August 22, 2009 10:48:00 PM
Birney Imes - firstname.lastname@example.org
This past weekend mine and Beth''s high school class -- S.D. Lee High''s "Mighty Class of ''69" -- held its 40th reunion. We observed the usual roster of events: a Friday night gathering at Grahams'' Camphouse and Local History Museum (Jimmy and Jo Ann Graham are due much gratitude for sharing with the community this remarkable setting they''ve created.), a memorial service for classmates who have died and a Saturday night dance featuring Big Ben Atkins at the Country Club.
Mostly, we followed Tony Burkes'' advice. On a questionnaire circulated to class members Tony wrote, "Savor the oldest friends you have. You will never share those memories with anyone else."
We savored friends and shared memories, nonstop.
By the time you hit your mid-50s, priorities have shifted. You''ve climbed most of the mountains you''re going to climb and weathered a storm or two. (Polly King Speed: "All those petty things we worried about back then are so insignificant now. Things get better.") The quest for serenity is the new ambition. Family, friends and memories are the treasures we now cling to.
We''re passed feeling the need to impress each other. Jimmy Lollar, who has been a Texas judge, wrote in his questionnaire under "occupation": "small-time lawyer."
Others like Martha Lynn Jobe Denton have found second careers that sound more like play than work; once a chemist for Eastman Chemical, Martha Lynn owns Joyful Catering in Kingsport, Tenn.
Classmates have answered phones in Graceland and waited tables in Chinese restaurants (Martha Collins Martin), taught voice at college level (Kenny Bozeman), flown spy missions in a U-2 (Richard Perkins), practiced as a medical oncologist (Pam Honeycutt), started churches in France (Bill Boggess) and recorded blues CDs (Joe Shelton).
For hobbies classmates in addition to the usual hunting, fishing and golf, manage their own wildlife farm (Andy Brislin. Who else?), watch their wife do yard work (Bo Andrews. Again, who else?) and "annoy liberals" (Bobby Perry).
Bobby Shull could have spoken for the class with his list of favorite Lee High memories: "''Calamity Jane'' and ''Carousel,'' Friday nights at Magnolia Bowl, Mr. Loftis'' chorus class, basketball, pep rallies, Bob''s Place, the Varsity Theater (''M.A.S.H.''; ''Dr. Zhivago''; ''Bob, Carol, Ted and Alice''; ''Woodstock''); Mrs. Brewer''s speech class, the cafe across the street (Military Road Dairy Bar) -- chilidogs and ''96 Tears'' on the jukebox."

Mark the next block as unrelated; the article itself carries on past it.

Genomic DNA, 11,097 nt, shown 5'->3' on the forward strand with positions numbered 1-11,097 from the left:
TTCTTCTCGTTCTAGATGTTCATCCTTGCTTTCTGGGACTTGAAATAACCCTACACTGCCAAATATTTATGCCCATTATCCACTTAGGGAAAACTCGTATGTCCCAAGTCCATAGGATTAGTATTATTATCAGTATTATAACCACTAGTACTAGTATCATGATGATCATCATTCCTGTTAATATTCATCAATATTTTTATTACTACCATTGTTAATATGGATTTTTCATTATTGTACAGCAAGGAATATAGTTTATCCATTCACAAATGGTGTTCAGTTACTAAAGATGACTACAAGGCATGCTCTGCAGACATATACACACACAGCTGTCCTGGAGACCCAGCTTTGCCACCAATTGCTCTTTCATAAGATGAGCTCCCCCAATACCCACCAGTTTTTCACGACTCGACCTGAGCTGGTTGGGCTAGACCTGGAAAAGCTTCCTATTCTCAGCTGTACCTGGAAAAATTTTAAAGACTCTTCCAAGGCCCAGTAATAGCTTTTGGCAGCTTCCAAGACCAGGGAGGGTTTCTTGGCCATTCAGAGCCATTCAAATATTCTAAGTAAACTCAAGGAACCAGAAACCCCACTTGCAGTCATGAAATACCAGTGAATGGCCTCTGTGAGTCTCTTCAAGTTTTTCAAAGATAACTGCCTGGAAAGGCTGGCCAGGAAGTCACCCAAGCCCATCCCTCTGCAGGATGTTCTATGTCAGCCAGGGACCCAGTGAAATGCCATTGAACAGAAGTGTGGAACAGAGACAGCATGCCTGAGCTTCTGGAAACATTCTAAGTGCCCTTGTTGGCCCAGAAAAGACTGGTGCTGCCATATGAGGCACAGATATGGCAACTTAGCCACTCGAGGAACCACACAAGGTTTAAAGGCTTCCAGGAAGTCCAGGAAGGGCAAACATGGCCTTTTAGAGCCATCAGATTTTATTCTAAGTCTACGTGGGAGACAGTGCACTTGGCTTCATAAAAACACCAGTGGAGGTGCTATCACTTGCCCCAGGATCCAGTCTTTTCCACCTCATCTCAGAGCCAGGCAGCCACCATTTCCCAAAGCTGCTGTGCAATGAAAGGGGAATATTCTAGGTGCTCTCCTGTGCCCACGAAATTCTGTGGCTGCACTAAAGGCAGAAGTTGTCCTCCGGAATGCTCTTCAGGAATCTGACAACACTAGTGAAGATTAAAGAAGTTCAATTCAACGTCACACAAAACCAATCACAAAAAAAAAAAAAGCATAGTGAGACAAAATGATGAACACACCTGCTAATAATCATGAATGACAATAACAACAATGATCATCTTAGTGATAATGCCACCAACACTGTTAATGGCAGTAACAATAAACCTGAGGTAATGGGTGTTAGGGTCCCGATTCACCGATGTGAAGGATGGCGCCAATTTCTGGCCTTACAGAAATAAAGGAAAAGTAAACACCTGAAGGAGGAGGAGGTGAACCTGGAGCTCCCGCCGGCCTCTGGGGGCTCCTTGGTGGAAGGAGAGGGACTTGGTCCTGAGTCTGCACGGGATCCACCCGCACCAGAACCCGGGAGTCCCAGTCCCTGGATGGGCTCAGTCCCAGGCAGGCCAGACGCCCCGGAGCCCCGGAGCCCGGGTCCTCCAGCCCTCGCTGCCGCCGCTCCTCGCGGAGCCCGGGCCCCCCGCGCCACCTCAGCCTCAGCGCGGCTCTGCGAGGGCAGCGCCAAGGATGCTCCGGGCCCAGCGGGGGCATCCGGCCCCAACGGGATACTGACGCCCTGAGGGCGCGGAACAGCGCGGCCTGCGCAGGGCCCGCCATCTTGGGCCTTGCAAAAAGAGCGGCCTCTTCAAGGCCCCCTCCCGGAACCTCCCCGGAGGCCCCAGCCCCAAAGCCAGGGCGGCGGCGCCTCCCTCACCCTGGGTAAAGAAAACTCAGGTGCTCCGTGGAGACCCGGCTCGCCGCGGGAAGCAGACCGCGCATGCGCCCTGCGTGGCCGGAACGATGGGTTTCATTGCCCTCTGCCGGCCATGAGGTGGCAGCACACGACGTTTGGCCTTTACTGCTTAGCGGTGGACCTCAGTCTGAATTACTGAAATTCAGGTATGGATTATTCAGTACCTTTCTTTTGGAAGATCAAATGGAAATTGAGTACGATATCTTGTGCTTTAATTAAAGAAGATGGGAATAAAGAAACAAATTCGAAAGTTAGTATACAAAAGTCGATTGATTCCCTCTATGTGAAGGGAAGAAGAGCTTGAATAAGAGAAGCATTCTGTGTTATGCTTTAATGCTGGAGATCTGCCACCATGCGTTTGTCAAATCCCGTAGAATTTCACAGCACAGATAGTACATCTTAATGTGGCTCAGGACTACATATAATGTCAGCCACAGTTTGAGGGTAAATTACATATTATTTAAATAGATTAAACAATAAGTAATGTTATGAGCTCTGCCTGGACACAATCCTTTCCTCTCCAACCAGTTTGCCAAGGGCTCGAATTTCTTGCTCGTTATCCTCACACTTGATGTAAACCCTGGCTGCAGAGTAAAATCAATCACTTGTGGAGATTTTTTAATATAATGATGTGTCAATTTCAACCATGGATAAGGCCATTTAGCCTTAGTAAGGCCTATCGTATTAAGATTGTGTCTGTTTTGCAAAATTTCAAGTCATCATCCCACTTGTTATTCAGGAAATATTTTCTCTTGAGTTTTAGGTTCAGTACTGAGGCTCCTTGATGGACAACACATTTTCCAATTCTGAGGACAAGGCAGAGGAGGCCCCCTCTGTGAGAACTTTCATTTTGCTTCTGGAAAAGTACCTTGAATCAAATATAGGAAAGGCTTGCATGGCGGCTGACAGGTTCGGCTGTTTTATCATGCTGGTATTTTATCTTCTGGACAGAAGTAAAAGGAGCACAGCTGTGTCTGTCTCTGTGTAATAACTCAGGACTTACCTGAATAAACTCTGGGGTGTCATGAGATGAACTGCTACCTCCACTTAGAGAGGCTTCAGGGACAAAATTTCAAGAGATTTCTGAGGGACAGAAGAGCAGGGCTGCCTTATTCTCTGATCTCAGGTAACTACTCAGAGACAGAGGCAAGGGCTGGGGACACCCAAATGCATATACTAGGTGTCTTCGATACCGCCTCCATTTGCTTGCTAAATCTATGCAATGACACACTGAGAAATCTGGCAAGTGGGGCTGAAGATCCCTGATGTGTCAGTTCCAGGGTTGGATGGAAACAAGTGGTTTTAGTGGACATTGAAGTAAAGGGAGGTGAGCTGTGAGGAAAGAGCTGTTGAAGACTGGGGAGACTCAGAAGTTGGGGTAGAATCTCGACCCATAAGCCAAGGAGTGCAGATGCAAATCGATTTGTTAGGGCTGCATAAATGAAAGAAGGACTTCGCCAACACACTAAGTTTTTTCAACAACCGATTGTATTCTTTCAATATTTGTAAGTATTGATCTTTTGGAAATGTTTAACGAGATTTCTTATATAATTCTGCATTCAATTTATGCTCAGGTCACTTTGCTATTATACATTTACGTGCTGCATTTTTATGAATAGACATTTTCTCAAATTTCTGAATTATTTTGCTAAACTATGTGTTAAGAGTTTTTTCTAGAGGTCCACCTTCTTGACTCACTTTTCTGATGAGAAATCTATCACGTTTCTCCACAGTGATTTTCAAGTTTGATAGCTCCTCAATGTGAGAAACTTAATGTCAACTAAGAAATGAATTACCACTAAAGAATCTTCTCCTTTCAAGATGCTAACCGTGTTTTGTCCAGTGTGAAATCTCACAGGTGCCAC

Don''t forget cruising Main Street. Cars and crusin'' was an essential part of growing up in the 60s. Gas was 35 cents a gallon in 1969.
Our class didn''t have a Vernon Studdard (not many did); if we had a star athlete, it was Jackie Ball, an African American running back who had moves that confounded the white boys we played. Danny Shepherd went to Georgia Tech on a football scholarship. Most of our senior class were recruited by East Mississippi''s legendary Bull Sullivan. Those who went to Scooba were disappointed that Sullivan was fired in the interim.
Speaking of Jackie Ball, Becky Sloan Ainsworth, an attorney in Ocean Springs, recalled an incident on the way to a track meet our junior year. It was the first year of integration, and Jackie was among the trickle of black kids attending the white high school. The owner of a drive-in where we stopped said Jackie would have to eat outside. To his credit, Coach Billy Brewer told the owner we would all eat together inside or not at all. We ate elsewhere.
"Thank you for being who you were, who you are -- in your own ways you were my teachers -- if not close friends." --Berkley Hudson
We taught each other life lessons. Lee High School with its cross section of humanity offered one of the most important learning experiences of my life. We virtually lived together, educating one another about our fellow human beings. Part of that education came from the cliques and cruelties common in any large group of teens. Those particular memories, one hopes, time has softened.
"May be an odd comment," wrote Connie Butts Cooper, "but I think it was coming to our 20th high school reunion and finding that the separation between base kids and city kids had disappeared -- we were all cool and beautiful."
Cool and beautiful. Yea, that was us, definitely.
Birney Imes III is the Editor and Publisher of The Dispatch.